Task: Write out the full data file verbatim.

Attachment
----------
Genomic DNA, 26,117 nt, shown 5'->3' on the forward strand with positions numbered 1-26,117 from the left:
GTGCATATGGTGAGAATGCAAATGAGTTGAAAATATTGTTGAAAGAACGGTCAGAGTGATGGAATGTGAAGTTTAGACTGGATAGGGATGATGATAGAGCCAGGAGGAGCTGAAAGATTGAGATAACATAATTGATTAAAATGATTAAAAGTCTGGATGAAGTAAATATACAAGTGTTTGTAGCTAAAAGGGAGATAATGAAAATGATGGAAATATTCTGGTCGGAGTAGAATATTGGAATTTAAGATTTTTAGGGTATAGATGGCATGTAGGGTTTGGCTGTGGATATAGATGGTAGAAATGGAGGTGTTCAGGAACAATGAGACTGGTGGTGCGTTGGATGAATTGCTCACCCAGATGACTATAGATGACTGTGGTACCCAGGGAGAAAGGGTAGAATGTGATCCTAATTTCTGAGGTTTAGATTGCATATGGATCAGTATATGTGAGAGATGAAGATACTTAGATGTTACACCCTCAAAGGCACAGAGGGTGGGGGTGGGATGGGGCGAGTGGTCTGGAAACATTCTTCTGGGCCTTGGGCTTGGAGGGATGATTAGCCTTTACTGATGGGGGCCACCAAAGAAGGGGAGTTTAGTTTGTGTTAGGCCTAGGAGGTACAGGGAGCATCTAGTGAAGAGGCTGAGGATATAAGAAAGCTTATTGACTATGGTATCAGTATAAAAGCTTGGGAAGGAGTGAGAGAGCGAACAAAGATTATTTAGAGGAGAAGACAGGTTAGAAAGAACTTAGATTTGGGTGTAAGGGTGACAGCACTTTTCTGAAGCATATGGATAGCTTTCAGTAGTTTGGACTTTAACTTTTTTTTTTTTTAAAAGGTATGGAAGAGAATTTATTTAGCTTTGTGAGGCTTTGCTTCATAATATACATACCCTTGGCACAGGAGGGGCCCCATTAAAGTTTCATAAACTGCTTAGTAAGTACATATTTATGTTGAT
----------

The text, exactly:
Genomic DNA, 26,117 nt, shown 5'->3' on the forward strand with positions numbered 1-26,117 from the left:
GTGCATATGGTGAGAATGCAAATGAGTTGAAAATATTGTTGAAAGAACGGTCAGAGTGATGGAATGTGAAGTTTAGACTGGATAGGGATGATGATAGAGCCAGGAGGAGCTGAAAGATTGAGATAACATAATTGATTAAAATGATTAAAAGTCTGGATGAAGTAAATATACAAGTGTTTGTAGCTAAAAGGGAGATAATGAAAATGATGGAAATATTCTGGTCGGAGTAGAATATTGGAATTTAAGATTTTTAGGGTATAGATGGCATGTAGGGTTTGGCTGTGGATATAGATGGTAGAAATGGAGGTGTTCAGGAACAATGAGACTGGTGGTGCGTTGGATGAATTGCTCACCCAGATGACTATAGATGACTGTGGTACCCAGGGAGAAAGGGTAGAATGTGATCCTAATTTCTGAGGTTTAGATTGCATATGGATCAGTATATGTGAGAGATGAAGATACTTAGATGTTACACCCTCAAAGGCACAGAGGGTGGGGGTGGGATGGGGCGAGTGGTCTGGAAACATTCTTCTGGGCCTTGGGCTTGGAGGGATGATTAGCCTTTACTGATGGGGGCCACCAAAGAAGGGGAGTTTAGTTTGTGTTAGGCCTAGGAGGTACAGGGAGCATCTAGTGAAGAGGCTGAGGATATAAGAAAGCTTATTGACTATGGTATCAGTATAAAAGCTTGGGAAGGAGTGAGAGAGCGAACAAAGATTATTTAGAGGAGAAGACAGGTTAGAAAGAACTTAGATTTGGGTGTAAGGGTGACAGCACTTTTCTGAAGCATATGGATAGCTTTCAGTAGTTTGGACTTTAACTTTTTTTTTTTTTAAAAGGTATGGAAGAGAATTTATTTAGCTTTGTGAGGCTTTGCTTCATAATATACATACCCTTGGCACAGGAGGGGCCCCATTAAAGTTTCATAAACTGCTTAGTAAGTACATATTTATGTTGAT